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Treating Wounds with Laser Therapy
Low-level laser therapy for animals not only treats painful joint conditions but also encourages healing of wounds to reduce the risk of infection and development of scar tissue. Laser therapy stimulates new cell growth and cellular regeneration while improving the flow of blood to wounds. Pet laser therapy is just one of the innovative veterinary services offered by our Winnipeg veterinarian here at Southglen Veterinary Hospital.
Manitoba is a painless, effective method for treating chronic or acute wounds. Cold laser therapy is implemented with a handheld device emitting photon energy that passes through three layers of skin to reach the subcutaneous tissue. Photons infiltrate the wound to start a series of chemical events among cells containing light-sensitive components. Similar to the way plants convert light to energy (photosynthesis), cold laser therapy encourages the ability of cells to utilize energy for repairing damaged tissues.
Laser therapy delivers light-energy units called photons into damaged tissues, increasing mitochondrial activity in cells and accelerating production of cellular energy necessary for healthy cells. Cold laser therapy promotes synthesis of collagen (a substance vital to skin health) in wounds and decreases swelling and pain by reducing inflammation. In addition, laser therapy dilates blood vessels surrounding the wound to improve the flow of oxygenated blood to the wound. Inhibiting formation of fibrous scar tissue formation is another laser therapy benefit that can help pets retain a good range of motion, especially if the wound is near or on a joint.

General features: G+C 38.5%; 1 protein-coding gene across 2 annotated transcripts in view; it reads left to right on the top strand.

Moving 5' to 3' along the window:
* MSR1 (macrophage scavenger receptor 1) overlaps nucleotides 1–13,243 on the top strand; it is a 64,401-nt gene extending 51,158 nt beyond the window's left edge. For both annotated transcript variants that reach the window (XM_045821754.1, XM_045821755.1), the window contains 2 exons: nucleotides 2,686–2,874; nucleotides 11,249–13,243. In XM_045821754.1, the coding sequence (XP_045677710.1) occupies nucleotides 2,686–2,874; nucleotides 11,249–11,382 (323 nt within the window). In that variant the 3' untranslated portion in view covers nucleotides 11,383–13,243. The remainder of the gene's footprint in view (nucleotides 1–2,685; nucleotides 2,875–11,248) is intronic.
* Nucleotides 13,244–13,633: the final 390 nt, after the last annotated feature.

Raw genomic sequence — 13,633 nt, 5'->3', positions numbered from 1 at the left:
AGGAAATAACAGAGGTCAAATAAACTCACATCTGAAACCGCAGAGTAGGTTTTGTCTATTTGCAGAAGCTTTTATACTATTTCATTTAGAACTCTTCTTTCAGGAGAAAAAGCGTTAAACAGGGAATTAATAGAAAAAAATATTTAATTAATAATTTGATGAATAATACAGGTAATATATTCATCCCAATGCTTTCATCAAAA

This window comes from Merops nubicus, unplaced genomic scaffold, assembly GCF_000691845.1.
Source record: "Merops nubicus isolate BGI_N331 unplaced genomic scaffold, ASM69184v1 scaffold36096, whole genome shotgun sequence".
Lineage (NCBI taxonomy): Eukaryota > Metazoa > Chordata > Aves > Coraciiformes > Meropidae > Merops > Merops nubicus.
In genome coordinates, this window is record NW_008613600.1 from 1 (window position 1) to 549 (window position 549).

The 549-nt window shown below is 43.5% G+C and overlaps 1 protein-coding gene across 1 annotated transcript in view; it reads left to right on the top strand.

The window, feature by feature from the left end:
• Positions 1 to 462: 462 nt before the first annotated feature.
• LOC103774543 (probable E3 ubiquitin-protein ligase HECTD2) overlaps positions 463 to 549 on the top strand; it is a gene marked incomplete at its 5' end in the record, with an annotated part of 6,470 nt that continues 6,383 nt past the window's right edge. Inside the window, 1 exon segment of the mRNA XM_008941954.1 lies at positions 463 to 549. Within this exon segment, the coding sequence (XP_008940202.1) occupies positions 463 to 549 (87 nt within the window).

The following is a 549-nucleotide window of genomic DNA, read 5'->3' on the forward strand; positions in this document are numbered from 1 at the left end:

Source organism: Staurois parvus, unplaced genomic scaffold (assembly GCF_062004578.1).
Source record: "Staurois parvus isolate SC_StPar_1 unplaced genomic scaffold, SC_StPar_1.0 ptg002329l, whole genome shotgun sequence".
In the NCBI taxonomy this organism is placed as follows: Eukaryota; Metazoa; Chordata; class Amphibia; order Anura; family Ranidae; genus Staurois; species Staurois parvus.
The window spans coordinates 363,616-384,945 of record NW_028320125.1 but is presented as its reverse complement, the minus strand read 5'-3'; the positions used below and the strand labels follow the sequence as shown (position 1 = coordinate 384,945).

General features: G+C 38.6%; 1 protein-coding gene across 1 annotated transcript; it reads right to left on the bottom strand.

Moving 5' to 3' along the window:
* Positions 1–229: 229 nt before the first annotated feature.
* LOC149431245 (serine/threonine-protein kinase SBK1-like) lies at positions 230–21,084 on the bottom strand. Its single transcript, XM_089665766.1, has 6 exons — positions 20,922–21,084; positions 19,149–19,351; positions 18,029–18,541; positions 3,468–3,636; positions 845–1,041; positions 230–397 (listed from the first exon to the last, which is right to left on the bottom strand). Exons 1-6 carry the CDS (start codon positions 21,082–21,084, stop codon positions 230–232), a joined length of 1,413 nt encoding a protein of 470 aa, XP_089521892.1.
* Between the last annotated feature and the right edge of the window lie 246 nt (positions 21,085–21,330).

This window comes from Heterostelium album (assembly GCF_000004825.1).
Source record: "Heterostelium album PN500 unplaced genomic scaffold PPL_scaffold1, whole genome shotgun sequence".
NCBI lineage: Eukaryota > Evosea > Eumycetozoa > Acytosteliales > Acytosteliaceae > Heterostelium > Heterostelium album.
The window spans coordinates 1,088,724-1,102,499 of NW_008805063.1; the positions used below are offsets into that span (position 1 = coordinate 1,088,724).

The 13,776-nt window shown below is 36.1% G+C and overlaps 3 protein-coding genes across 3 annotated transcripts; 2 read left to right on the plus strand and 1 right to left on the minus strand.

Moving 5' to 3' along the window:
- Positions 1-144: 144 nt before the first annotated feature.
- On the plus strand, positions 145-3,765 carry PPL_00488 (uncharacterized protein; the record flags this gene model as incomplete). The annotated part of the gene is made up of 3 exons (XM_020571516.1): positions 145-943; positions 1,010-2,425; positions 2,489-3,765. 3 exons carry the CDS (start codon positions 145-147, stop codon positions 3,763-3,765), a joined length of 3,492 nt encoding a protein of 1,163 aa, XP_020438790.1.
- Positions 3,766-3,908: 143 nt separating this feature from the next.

The effectiveness of cold laser therapy for animal wounds is also enhanced by its ability to increase production of several chemicals beneficial to your pet's general health. These include endorphins, growth hormones for tissue repair and ATP (necessary for cellular metabolic processes). Your Winnipeg Manitoba veterinarian recommends cold laser therapy for treating wounds because it stimulates protein synthesis and promotes circulation of lymphatic fluid. In addition, the FDA classifies a cold laser as a painless, non-cutting, non-burning form of wound therapy.
Depending on the type and severity of the wound being treated, a laser therapy session may take from two to 10 minutes. Most pets need multiple laser therapy treatments to treat wounds. Chronic wounds or ulcerations that resist healing may require several laser therapy sessions to control pain, inflammation, infection and prevent scar tissue development.
If your pet has suffered a skin wound, call Southglen Veterinary Hospital today at (204) 452-0077 to schedule an appointment for laser therapy at our Winnipeg animal hospital.